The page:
What Is Rule 144?
The purpose of Rule 144 is to prevent insider trading and to ensure that those who purchase unregistered securities have access to sufficient information. The rule governs the sale of securities outside public markets, which are subject to their own set of SEC regulations. The goal is to promote transparency and fairness when selling restricted and controll securities in the public market. Control securities are typically owned by company insiders. Rule 144 is a regulation that oversees transactions involving securities held by controlling or majority shareholders.
Rule 144, governed by the U.S. Securities and Exchange Commission (SEC), outlines conditions for trading restricted, unregistered, and control securities. By meeting specific criteria, sellers, including issuers, underwriters, and dealers, gain an exemption from registration requirements when selling securities in the public markets. The rule's primary objectives are to prevent insider trading and ensure buyers have sufficient information when dealing with such securities.
What Is Rule 144?
Rule 144 oversees transactions involving restricted, unregistered, and control securities held by insiders or influential stakeholders of the issuer. These securities are typically obtained through private sales or over-the-counter (OTC) channels and can sometimes represent a controlling interest in the issuing company.
Restricted securities may also be acquired through private placements or employee stock benefit plans. Reselling restricted, unregistered, or control securities is generally prohibited unless they are registered with the SEC before sale or meet specific exemption criteria. To qualify for exemption, five conditions must be fulfilled.
Exceptions to the Rule: If the seller is unrelated to the issuing company and has owned the securities for over a year, the five conditions are waived, enabling unrestricted sale of the security. Additionally, non-affiliated parties may sell covered securities after holding them for more than six months if they meet the current public information requirements.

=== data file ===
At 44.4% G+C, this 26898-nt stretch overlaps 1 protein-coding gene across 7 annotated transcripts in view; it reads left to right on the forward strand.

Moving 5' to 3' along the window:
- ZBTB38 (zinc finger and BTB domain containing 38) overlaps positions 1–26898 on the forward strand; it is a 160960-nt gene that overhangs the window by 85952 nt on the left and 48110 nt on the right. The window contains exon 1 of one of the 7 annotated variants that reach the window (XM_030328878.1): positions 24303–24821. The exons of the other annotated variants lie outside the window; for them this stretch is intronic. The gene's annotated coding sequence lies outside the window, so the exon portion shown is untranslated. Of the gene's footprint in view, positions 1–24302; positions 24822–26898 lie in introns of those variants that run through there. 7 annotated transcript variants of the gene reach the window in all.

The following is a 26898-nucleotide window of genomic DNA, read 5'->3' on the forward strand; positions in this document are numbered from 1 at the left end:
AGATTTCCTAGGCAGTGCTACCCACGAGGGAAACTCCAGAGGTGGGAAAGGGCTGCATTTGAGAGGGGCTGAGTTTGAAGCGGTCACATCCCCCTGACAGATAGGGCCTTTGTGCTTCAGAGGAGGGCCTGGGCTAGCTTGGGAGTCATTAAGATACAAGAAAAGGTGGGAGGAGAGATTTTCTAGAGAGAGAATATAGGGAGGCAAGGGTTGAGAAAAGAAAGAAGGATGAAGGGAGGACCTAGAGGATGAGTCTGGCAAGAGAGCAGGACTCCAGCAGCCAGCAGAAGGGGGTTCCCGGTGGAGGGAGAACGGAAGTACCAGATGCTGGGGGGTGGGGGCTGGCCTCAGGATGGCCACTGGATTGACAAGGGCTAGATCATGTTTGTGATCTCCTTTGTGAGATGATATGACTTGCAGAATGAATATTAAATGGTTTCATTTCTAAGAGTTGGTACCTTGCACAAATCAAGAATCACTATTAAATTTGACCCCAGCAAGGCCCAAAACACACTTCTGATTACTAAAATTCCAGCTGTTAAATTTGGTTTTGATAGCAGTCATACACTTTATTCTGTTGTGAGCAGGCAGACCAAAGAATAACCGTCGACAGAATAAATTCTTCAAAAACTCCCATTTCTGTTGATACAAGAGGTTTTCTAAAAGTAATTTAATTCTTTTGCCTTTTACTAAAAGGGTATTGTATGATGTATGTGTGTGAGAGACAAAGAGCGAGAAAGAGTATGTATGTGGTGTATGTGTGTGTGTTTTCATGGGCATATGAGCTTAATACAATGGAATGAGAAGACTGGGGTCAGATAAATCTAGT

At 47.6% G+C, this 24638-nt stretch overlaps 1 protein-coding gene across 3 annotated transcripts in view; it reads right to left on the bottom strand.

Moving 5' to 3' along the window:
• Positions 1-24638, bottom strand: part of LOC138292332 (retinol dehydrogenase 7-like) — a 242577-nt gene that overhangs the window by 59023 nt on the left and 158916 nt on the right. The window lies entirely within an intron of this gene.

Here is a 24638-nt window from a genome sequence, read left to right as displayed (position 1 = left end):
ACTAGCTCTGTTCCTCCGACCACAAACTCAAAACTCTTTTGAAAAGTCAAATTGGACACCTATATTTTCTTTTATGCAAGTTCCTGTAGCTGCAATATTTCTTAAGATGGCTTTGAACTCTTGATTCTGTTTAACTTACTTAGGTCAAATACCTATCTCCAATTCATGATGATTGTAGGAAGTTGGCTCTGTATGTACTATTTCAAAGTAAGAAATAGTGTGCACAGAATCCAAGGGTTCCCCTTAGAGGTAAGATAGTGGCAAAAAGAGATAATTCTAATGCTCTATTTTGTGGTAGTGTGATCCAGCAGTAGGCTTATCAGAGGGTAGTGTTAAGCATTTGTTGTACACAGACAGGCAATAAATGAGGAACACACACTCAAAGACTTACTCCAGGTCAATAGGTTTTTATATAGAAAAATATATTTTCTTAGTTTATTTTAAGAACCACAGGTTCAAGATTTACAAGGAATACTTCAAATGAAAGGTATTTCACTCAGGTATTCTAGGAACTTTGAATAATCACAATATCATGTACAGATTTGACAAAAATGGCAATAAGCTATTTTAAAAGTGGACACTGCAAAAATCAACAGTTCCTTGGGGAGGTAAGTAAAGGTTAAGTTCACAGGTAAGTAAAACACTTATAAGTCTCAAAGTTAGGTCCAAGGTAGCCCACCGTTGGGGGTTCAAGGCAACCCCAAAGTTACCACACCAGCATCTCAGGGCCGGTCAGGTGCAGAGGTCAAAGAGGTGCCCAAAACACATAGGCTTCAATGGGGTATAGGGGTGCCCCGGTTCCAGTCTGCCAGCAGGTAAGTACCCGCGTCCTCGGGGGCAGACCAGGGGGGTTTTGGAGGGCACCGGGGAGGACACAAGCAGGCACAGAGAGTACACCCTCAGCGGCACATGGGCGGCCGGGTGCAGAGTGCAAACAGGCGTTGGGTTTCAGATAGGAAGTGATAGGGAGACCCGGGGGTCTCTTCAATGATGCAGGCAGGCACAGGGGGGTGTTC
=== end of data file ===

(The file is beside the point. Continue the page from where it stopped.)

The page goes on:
Rule 144 Resale: Meeting the Five Conditions
To sell or resell restricted, unregistered, and control securities under Rule 144, five essential conditions must be satisfied.
- Holding Period: The holding period requirement varies based on the type of issuer. For public companies, it is six months from the purchase date, while for non-filers with the SEC, it is one year. This primarily applies to restricted securities, while control securities adhere to other Rule 144 requirements.
- Availability of Public Information: Sufficient current public information about the company, including financial statements, officer details, and business descriptions, must be accessible to investors.
- Selling Party Limits: Affiliated sellers cannot resell more than 1% of total outstanding shares in three months. For listed stocks, either 1% of outstanding shares or the average of the previous four-week trading volume can be sold. Over-the-counter stocks only follow the 1% rule.
- Normal Trading Conditions: All regular trading conditions for any transaction must be met. Brokers cannot solicit buy orders and must receive standard commission rates.
- Filing Requirements: Affiliated sellers must submit a proposed sale notice if the sale value exceeds $50,000 in any three-month period or if over 5,000 shares are proposed for sale.
Holding periods under SEC Rule 144 vary based on the issuer type, ranging from one year for most cases to as little as six months for reporting companies and up to two years for non-reporting companies.
Crypto Securities and SEC Rule 144
Involving Unregistered Tokens
SEC Rule 144 governs unregistered securities linked to cryptocurrencies and blockchain-based tokens. While cryptocurrencies like Bitcoin currently escape the securities classification, financial products offering interest, yield, or dividends based on lending or "staking" such crypto tokens might be considered securities.
SEC Investigation and Lawsuits
Recent events have led to the SEC investigating several crypto exchanges, including Kraken, Gemini, and Genesis, especially after FTX's collapse. The focus is on potential illegal offerings of unregistered securities to U.S. customers. Reselling Restricted Securities If a security falls under SEC Rule 144's definition of a restricted security, it can only be resold under specific circumstances, such as complying with time restrictions, filing Form 144, and adhering to quantity limitations.
Genesis and Gemini Lawsuit
The SEC sued crypto exchanges Genesis and Gemini in January 2023 for the unregistered sale of securities through an interest-bearing product. This underscores the increased regulatory scrutiny faced by the crypto industry, with enforcement actions being taken against rule-violating companies, urging them to align with existing regulations.
SEC Rule 144 governs the sale of restricted and control securities in the public market. For affiliates of an issuing company to sell their holdings, they must adhere to a minimum holding period and fulfill reporting requirements and disclosures. This regulation aims to prevent insider trading and safeguard investors by ensuring transparent and accurate information disclosure regarding securities sales.